Health News of Friday, 15 June 2012

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Man Help House Mentally Ill Persons

By Karimatu Anas
Doctor David Abdulai has taken it upon himself to provide three square meals daily to the mentally ill persons in the Northern Region of Ghana.
He also offers in addition, to feed about 130 patients a day; given out food and used cloths to the lappers and going to the prisons every Friday to help 23 malnourished prisoners.
His other works include operating hernia patients in the Northern Region. This was revealed, when this reporter visited some of the hospitals in the Northern Region to acquaint herself with some of the operations and dealings of the psychiatric health service in the region.
It was revealed that the psychiatric health service was almost non-existent in the region.There were some few beds in the hospital but no psychiatrists to treat the patients. The number of psychiatric nurses at the hospital was not impressive. The hospital, occasionally, makes referrals to psychiatric hospitals in Accra in cases beyond the control of its health experts.
Mr. Adam Yahaya disclosed that the total number for the mentally ill reached by their outfit in the three Northern Regions and Accra are 19,686. Out of this figure, 7,788 are males and 7,884 are females with children numbering 4,014.
Mr. Dokurugu Adam Yahaya is the community Projects Coordinator for Basic Needs Ghana, who is currently working in rural Northern regions (Tamale, Upper-East, and upper West and Accra).
Basic Needs is an NGO in Ghana that is into mental health and development model using a holistic and multi-faceted approach, facilitating treatment and stability for poor people with mental ill and epilepsy.
He noted that the organization is aware of Dr. David Abudlia; helping the mentally ill people, admitting that they even have some relationship with him whereby they support in the preparation of the afternoon meals for the mentally ill.
Dr. Abdulai has been doing this for 20 years now. In an interview with him, he was motivated by a human basic need that has to do with his past.
Narrating it to this reporter, he said he was the only survivor of eleven children. Ten of the children, he noted died out of poverty related diseases like malnutrition, and Anemia, “As I was growing I noted that in this Northern Region one group of people that people don’t care about are the mentally ill persons,” he noted.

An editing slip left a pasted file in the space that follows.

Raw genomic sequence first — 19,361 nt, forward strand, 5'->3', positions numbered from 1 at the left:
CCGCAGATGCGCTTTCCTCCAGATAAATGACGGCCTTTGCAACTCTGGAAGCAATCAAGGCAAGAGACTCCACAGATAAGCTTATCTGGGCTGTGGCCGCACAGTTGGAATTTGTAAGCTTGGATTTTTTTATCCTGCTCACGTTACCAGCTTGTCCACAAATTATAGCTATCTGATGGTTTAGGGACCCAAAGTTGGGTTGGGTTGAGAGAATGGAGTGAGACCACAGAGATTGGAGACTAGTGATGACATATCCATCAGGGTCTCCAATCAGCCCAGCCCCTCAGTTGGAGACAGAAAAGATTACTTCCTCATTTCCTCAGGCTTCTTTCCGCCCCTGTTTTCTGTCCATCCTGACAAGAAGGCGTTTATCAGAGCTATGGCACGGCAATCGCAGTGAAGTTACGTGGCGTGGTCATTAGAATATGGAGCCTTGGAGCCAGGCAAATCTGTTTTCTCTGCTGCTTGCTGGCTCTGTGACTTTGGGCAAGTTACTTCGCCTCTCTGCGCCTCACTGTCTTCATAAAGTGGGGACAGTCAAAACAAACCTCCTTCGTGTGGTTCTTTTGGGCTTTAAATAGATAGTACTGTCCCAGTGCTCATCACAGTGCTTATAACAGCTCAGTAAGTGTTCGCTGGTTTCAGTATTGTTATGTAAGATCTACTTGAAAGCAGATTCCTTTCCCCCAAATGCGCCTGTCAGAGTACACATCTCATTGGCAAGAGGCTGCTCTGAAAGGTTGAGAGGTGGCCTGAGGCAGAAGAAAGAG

He felt that the mentally ill people were the unwanted people in the society who could not take care of themselves, and therefore decided to provide them with basic human needs which are food, water and shelter.
When asked by this reporter as to how he goes about shearing the food to the mentally ill people, he mentioned some of the patients are fed at his clinic while others are fed at “Tizaa”, a place established in Tamale Central Hospital where some mentally ill people go to have fun.
The reporter tried to find out if the food given them was specially meant for only the mentally ill persons, but was revealed that they were fed with the same kind of food taken by the doctor and his family likewise his staff.
According to him, they have menu which they religiously adhered to and do not eat a meal twice a week unless they find out that a particular meal was well enjoyed.
As to the reactions of these people towards Dr. Abdulai when he approach them, he said; “the mentally ill are very friendly, they respect him and that some even thank him for given them food. Others will not even mind us at all, but all the same we don’t say they don’t like the food so we won’t give them, we give the,” he added.
Concerning their sleeping place, he noticed that he has a place in his clinic which is the destitute section which is not meant only for the mentally ill but also for people who feel they are abandoned by their relatives.
“We are the only institution in Ghana where mentally ill people come to stay on their own free will for years;” he said adding “they are allowed to go if they want to but they choose to stay.” This, according to him, is the freedom for mentally ill persons.
Talking about their relatives, Dr. Abdulia said he know some who are very caring. Some even show up when their mentally ill person dies and help in the burial. Others, he noted physically abuse the patients, with most culprits coming from traditional healers who normally chain the patients before they are brought to the hospital.
When the reporter asked him if government is aware of his works, he answered in the affirmative. His works, he said have earned him two national honors; one from ex-president Jerry John Rwlings and the other from ex-president John Agyekum Kufour.
According to him the only support from government is when the center gets donations from outside and they cannot pay for duty he writes to government for help.
David Abdulia is a medical doctor but never wanted to concentrate only on medicine, according to him, he wanted to reach out to the poor, arguing that being a doctor gives him the chance to do that.
Additional information from the Kintampo project by the Ghana Health Service also shows that 2.16 million people in Ghana have mental health problem.
Investigation supported by Pair